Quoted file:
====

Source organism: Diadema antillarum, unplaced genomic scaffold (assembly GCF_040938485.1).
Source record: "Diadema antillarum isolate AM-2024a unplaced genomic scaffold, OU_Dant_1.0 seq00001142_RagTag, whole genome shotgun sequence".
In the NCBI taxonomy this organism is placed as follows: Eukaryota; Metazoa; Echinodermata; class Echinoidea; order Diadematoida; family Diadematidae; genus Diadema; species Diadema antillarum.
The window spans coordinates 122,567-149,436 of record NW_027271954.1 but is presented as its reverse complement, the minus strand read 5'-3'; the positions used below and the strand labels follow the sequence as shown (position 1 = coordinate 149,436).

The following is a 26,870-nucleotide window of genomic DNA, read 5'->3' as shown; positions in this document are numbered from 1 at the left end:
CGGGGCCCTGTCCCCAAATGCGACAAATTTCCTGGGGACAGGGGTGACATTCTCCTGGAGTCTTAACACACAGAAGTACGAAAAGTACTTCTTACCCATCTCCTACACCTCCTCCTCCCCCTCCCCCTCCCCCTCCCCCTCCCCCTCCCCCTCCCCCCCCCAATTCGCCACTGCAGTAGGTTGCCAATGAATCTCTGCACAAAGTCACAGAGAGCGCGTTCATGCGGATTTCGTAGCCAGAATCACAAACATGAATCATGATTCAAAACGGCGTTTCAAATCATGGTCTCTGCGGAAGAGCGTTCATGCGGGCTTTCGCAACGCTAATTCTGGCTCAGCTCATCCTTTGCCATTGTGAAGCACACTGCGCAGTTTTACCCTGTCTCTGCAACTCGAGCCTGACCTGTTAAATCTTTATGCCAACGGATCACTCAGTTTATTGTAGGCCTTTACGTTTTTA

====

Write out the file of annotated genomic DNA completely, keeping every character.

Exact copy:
Source organism: Diadema antillarum, unplaced genomic scaffold (assembly GCF_040938485.1).
Source record: "Diadema antillarum isolate AM-2024a unplaced genomic scaffold, OU_Dant_1.0 seq00001142_RagTag, whole genome shotgun sequence".
In the NCBI taxonomy this organism is placed as follows: Eukaryota; Metazoa; Echinodermata; class Echinoidea; order Diadematoida; family Diadematidae; genus Diadema; species Diadema antillarum.
The window spans coordinates 122,567-149,436 of record NW_027271954.1 but is presented as its reverse complement, the minus strand read 5'-3'; the positions used below and the strand labels follow the sequence as shown (position 1 = coordinate 149,436).

The following is a 26,870-nucleotide window of genomic DNA, read 5'->3' as shown; positions in this document are numbered from 1 at the left end:
CGGGGCCCTGTCCCCAAATGCGACAAATTTCCTGGGGACAGGGGTGACATTCTCCTGGAGTCTTAACACACAGAAGTACGAAAAGTACTTCTTACCCATCTCCTACACCTCCTCCTCCCCCTCCCCCTCCCCCTCCCCCTCCCCCTCCCCCTCCCCCCCCCAATTCGCCACTGCAGTAGGTTGCCAATGAATCTCTGCACAAAGTCACAGAGAGCGCGTTCATGCGGATTTCGTAGCCAGAATCACAAACATGAATCATGATTCAAAACGGCGTTTCAAATCATGGTCTCTGCGGAAGAGCGTTCATGCGGGCTTTCGCAACGCTAATTCTGGCTCAGCTCATCCTTTGCCATTGTGAAGCACACTGCGCAGTTTTACCCTGTCTCTGCAACTCGAGCCTGACCTGTTAAATCTTTATGCCAACGGATCACTCAGTTTATTGTAGGCCTTTACGTTTTTA